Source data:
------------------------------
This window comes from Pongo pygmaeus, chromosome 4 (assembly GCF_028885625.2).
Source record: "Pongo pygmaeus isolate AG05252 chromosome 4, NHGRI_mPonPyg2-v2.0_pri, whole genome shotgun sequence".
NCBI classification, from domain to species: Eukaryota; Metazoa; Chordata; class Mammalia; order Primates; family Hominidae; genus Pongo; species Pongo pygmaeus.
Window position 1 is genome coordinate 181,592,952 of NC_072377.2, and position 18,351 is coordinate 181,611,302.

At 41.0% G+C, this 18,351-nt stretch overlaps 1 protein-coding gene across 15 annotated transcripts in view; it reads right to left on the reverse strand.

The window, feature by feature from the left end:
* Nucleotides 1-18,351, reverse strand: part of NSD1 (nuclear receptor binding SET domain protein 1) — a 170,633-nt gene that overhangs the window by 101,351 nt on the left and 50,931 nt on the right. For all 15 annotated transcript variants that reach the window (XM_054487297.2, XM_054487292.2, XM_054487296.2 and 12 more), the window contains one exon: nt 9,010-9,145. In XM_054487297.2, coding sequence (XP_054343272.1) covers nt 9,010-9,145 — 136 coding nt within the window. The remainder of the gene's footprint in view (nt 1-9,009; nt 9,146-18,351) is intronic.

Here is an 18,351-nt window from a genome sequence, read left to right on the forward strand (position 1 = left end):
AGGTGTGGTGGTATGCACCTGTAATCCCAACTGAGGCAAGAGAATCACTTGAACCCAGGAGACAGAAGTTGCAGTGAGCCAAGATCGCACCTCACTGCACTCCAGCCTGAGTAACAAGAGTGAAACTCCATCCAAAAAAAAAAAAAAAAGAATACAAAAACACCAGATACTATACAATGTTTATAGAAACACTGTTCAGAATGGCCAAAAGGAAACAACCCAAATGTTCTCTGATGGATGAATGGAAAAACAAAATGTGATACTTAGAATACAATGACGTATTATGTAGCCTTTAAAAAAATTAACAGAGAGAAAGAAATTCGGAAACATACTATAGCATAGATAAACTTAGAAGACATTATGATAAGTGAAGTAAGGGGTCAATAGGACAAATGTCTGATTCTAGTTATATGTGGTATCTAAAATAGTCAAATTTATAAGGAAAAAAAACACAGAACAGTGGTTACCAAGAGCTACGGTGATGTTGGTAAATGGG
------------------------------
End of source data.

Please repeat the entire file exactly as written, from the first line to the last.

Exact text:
This window comes from Pongo pygmaeus, chromosome 4 (assembly GCF_028885625.2).
Source record: "Pongo pygmaeus isolate AG05252 chromosome 4, NHGRI_mPonPyg2-v2.0_pri, whole genome shotgun sequence".
NCBI classification, from domain to species: Eukaryota; Metazoa; Chordata; class Mammalia; order Primates; family Hominidae; genus Pongo; species Pongo pygmaeus.
Window position 1 is genome coordinate 181,592,952 of NC_072377.2, and position 18,351 is coordinate 181,611,302.

At 41.0% G+C, this 18,351-nt stretch overlaps 1 protein-coding gene across 15 annotated transcripts in view; it reads right to left on the reverse strand.

The window, feature by feature from the left end:
* Nucleotides 1-18,351, reverse strand: part of NSD1 (nuclear receptor binding SET domain protein 1) — a 170,633-nt gene that overhangs the window by 101,351 nt on the left and 50,931 nt on the right. For all 15 annotated transcript variants that reach the window (XM_054487297.2, XM_054487292.2, XM_054487296.2 and 12 more), the window contains one exon: nt 9,010-9,145. In XM_054487297.2, coding sequence (XP_054343272.1) covers nt 9,010-9,145 — 136 coding nt within the window. The remainder of the gene's footprint in view (nt 1-9,009; nt 9,146-18,351) is intronic.

Here is an 18,351-nt window from a genome sequence, read left to right on the forward strand (position 1 = left end):
AGGTGTGGTGGTATGCACCTGTAATCCCAACTGAGGCAAGAGAATCACTTGAACCCAGGAGACAGAAGTTGCAGTGAGCCAAGATCGCACCTCACTGCACTCCAGCCTGAGTAACAAGAGTGAAACTCCATCCAAAAAAAAAAAAAAAAGAATACAAAAACACCAGATACTATACAATGTTTATAGAAACACTGTTCAGAATGGCCAAAAGGAAACAACCCAAATGTTCTCTGATGGATGAATGGAAAAACAAAATGTGATACTTAGAATACAATGACGTATTATGTAGCCTTTAAAAAAATTAACAGAGAGAAAGAAATTCGGAAACATACTATAGCATAGATAAACTTAGAAGACATTATGATAAGTGAAGTAAGGGGTCAATAGGACAAATGTCTGATTCTAGTTATATGTGGTATCTAAAATAGTCAAATTTATAAGGAAAAAAAACACAGAACAGTGGTTACCAAGAGCTACGGTGATGTTGGTAAATGGG